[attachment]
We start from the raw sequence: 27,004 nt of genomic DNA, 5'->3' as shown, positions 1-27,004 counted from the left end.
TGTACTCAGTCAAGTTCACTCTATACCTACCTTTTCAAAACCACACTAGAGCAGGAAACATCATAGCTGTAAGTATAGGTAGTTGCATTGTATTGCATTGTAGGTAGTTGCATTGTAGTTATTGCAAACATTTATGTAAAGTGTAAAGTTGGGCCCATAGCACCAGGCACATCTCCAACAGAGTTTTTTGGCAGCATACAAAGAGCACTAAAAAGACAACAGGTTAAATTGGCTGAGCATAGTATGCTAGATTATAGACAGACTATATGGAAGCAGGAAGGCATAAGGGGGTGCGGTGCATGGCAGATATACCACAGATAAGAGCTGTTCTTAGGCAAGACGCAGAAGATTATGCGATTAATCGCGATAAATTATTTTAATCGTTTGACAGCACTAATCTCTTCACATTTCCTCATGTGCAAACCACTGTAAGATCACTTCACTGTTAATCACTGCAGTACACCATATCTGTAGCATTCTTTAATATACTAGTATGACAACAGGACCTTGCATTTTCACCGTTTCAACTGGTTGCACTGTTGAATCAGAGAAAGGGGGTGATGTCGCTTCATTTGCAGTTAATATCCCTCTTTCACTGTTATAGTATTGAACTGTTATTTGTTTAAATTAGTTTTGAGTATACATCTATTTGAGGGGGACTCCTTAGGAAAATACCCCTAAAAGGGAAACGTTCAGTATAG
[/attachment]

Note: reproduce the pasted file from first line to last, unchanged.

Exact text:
We start from the raw sequence: 27,004 nt of genomic DNA, 5'->3' as shown, positions 1-27,004 counted from the left end.
TGTACTCAGTCAAGTTCACTCTATACCTACCTTTTCAAAACCACACTAGAGCAGGAAACATCATAGCTGTAAGTATAGGTAGTTGCATTGTATTGCATTGTAGGTAGTTGCATTGTAGTTATTGCAAACATTTATGTAAAGTGTAAAGTTGGGCCCATAGCACCAGGCACATCTCCAACAGAGTTTTTTGGCAGCATACAAAGAGCACTAAAAAGACAACAGGTTAAATTGGCTGAGCATAGTATGCTAGATTATAGACAGACTATATGGAAGCAGGAAGGCATAAGGGGGTGCGGTGCATGGCAGATATACCACAGATAAGAGCTGTTCTTAGGCAAGACGCAGAAGATTATGCGATTAATCGCGATAAATTATTTTAATCGTTTGACAGCACTAATCTCTTCACATTTCCTCATGTGCAAACCACTGTAAGATCACTTCACTGTTAATCACTGCAGTACACCATATCTGTAGCATTCTTTAATATACTAGTATGACAACAGGACCTTGCATTTTCACCGTTTCAACTGGTTGCACTGTTGAATCAGAGAAAGGGGGTGATGTCGCTTCATTTGCAGTTAATATCCCTCTTTCACTGTTATAGTATTGAACTGTTATTTGTTTAAATTAGTTTTGAGTATACATCTATTTGAGGGGGACTCCTTAGGAAAATACCCCTAAAAGGGAAACGTTCAGTATAG